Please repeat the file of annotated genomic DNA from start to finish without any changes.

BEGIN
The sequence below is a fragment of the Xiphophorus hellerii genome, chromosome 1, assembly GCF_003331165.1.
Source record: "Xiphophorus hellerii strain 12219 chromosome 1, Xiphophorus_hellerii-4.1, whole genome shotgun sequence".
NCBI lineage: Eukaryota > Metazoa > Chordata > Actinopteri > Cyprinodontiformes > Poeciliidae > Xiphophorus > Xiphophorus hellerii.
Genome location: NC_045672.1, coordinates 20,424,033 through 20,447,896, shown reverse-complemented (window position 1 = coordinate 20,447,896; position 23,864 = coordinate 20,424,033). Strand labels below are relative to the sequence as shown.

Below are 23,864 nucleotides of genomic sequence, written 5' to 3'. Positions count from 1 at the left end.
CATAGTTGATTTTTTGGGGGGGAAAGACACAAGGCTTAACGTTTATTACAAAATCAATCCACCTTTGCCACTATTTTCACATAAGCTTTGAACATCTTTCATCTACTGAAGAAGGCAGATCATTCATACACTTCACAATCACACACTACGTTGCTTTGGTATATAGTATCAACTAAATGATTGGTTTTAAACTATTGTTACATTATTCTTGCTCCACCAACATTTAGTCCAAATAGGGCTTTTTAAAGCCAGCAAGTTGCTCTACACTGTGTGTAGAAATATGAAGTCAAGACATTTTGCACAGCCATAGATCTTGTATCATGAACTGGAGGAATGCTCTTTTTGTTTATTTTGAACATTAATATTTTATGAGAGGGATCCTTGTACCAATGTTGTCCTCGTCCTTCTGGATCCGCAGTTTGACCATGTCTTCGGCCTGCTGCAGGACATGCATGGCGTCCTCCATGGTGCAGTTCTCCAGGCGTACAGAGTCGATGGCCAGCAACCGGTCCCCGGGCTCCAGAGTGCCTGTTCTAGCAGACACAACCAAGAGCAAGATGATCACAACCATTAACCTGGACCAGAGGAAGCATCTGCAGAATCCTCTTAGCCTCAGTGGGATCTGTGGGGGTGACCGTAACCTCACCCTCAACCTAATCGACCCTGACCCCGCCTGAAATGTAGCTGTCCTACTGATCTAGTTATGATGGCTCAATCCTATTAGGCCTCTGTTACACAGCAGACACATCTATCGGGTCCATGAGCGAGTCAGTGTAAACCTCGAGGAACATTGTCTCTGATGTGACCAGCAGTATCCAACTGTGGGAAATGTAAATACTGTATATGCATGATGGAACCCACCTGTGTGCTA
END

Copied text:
The sequence below is a fragment of the Xiphophorus hellerii genome, chromosome 1, assembly GCF_003331165.1.
Source record: "Xiphophorus hellerii strain 12219 chromosome 1, Xiphophorus_hellerii-4.1, whole genome shotgun sequence".
NCBI lineage: Eukaryota > Metazoa > Chordata > Actinopteri > Cyprinodontiformes > Poeciliidae > Xiphophorus > Xiphophorus hellerii.
Genome location: NC_045672.1, coordinates 20,424,033 through 20,447,896, shown reverse-complemented (window position 1 = coordinate 20,447,896; position 23,864 = coordinate 20,424,033). Strand labels below are relative to the sequence as shown.

Below are 23,864 nucleotides of genomic sequence, written 5' to 3'. Positions count from 1 at the left end.
CATAGTTGATTTTTTGGGGGGGAAAGACACAAGGCTTAACGTTTATTACAAAATCAATCCACCTTTGCCACTATTTTCACATAAGCTTTGAACATCTTTCATCTACTGAAGAAGGCAGATCATTCATACACTTCACAATCACACACTACGTTGCTTTGGTATATAGTATCAACTAAATGATTGGTTTTAAACTATTGTTACATTATTCTTGCTCCACCAACATTTAGTCCAAATAGGGCTTTTTAAAGCCAGCAAGTTGCTCTACACTGTGTGTAGAAATATGAAGTCAAGACATTTTGCACAGCCATAGATCTTGTATCATGAACTGGAGGAATGCTCTTTTTGTTTATTTTGAACATTAATATTTTATGAGAGGGATCCTTGTACCAATGTTGTCCTCGTCCTTCTGGATCCGCAGTTTGACCATGTCTTCGGCCTGCTGCAGGACATGCATGGCGTCCTCCATGGTGCAGTTCTCCAGGCGTACAGAGTCGATGGCCAGCAACCGGTCCCCGGGCTCCAGAGTGCCTGTTCTAGCAGACACAACCAAGAGCAAGATGATCACAACCATTAACCTGGACCAGAGGAAGCATCTGCAGAATCCTCTTAGCCTCAGTGGGATCTGTGGGGGTGACCGTAACCTCACCCTCAACCTAATCGACCCTGACCCCGCCTGAAATGTAGCTGTCCTACTGATCTAGTTATGATGGCTCAATCCTATTAGGCCTCTGTTACACAGCAGACACATCTATCGGGTCCATGAGCGAGTCAGTGTAAACCTCGAGGAACATTGTCTCTGATGTGACCAGCAGTATCCAACTGTGGGAAATGTAAATACTGTATATGCATGATGGAACCCACCTGTGTGCTA